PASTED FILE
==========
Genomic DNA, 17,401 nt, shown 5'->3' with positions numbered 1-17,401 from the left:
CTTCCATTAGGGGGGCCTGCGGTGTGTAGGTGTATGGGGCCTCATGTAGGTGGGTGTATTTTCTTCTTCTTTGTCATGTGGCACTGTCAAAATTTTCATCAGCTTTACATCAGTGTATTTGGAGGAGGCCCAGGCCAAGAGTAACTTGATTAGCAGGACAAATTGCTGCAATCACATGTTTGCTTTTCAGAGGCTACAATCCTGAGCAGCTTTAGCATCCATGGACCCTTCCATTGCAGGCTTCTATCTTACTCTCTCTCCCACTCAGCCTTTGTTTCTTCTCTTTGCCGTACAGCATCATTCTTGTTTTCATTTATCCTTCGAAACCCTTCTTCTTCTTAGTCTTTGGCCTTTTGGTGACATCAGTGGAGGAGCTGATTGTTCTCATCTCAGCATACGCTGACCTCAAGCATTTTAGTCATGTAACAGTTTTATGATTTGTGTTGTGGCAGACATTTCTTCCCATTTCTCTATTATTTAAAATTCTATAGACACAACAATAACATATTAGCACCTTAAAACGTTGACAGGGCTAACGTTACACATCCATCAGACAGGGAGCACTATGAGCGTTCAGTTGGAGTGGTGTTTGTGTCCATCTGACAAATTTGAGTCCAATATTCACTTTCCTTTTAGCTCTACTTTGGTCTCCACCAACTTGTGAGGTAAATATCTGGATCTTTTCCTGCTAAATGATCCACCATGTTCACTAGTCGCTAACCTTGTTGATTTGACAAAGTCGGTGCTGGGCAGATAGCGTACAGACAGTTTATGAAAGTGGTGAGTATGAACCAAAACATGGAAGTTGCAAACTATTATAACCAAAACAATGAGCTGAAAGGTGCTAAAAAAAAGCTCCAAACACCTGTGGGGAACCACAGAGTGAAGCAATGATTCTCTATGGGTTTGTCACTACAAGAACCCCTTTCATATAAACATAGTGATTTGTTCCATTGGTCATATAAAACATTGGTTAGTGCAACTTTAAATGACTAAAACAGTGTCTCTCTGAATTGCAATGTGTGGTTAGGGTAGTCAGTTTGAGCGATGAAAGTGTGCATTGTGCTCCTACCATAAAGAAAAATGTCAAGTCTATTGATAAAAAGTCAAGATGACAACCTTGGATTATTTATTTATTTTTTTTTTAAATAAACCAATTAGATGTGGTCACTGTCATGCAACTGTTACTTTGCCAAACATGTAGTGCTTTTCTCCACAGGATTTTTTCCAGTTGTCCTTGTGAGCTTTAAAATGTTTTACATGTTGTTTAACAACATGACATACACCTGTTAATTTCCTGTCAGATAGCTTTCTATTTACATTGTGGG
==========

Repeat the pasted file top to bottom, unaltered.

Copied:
Genomic DNA, 17,401 nt, shown 5'->3' with positions numbered 1-17,401 from the left:
CTTCCATTAGGGGGGCCTGCGGTGTGTAGGTGTATGGGGCCTCATGTAGGTGGGTGTATTTTCTTCTTCTTTGTCATGTGGCACTGTCAAAATTTTCATCAGCTTTACATCAGTGTATTTGGAGGAGGCCCAGGCCAAGAGTAACTTGATTAGCAGGACAAATTGCTGCAATCACATGTTTGCTTTTCAGAGGCTACAATCCTGAGCAGCTTTAGCATCCATGGACCCTTCCATTGCAGGCTTCTATCTTACTCTCTCTCCCACTCAGCCTTTGTTTCTTCTCTTTGCCGTACAGCATCATTCTTGTTTTCATTTATCCTTCGAAACCCTTCTTCTTCTTAGTCTTTGGCCTTTTGGTGACATCAGTGGAGGAGCTGATTGTTCTCATCTCAGCATACGCTGACCTCAAGCATTTTAGTCATGTAACAGTTTTATGATTTGTGTTGTGGCAGACATTTCTTCCCATTTCTCTATTATTTAAAATTCTATAGACACAACAATAACATATTAGCACCTTAAAACGTTGACAGGGCTAACGTTACACATCCATCAGACAGGGAGCACTATGAGCGTTCAGTTGGAGTGGTGTTTGTGTCCATCTGACAAATTTGAGTCCAATATTCACTTTCCTTTTAGCTCTACTTTGGTCTCCACCAACTTGTGAGGTAAATATCTGGATCTTTTCCTGCTAAATGATCCACCATGTTCACTAGTCGCTAACCTTGTTGATTTGACAAAGTCGGTGCTGGGCAGATAGCGTACAGACAGTTTATGAAAGTGGTGAGTATGAACCAAAACATGGAAGTTGCAAACTATTATAACCAAAACAATGAGCTGAAAGGTGCTAAAAAAAAGCTCCAAACACCTGTGGGGAACCACAGAGTGAAGCAATGATTCTCTATGGGTTTGTCACTACAAGAACCCCTTTCATATAAACATAGTGATTTGTTCCATTGGTCATATAAAACATTGGTTAGTGCAACTTTAAATGACTAAAACAGTGTCTCTCTGAATTGCAATGTGTGGTTAGGGTAGTCAGTTTGAGCGATGAAAGTGTGCATTGTGCTCCTACCATAAAGAAAAATGTCAAGTCTATTGATAAAAAGTCAAGATGACAACCTTGGATTATTTATTTATTTTTTTTTTAAATAAACCAATTAGATGTGGTCACTGTCATGCAACTGTTACTTTGCCAAACATGTAGTGCTTTTCTCCACAGGATTTTTTCCAGTTGTCCTTGTGAGCTTTAAAATGTTTTACATGTTGTTTAACAACATGACATACACCTGTTAATTTCCTGTCAGATAGCTTTCTATTTACATTGTGGG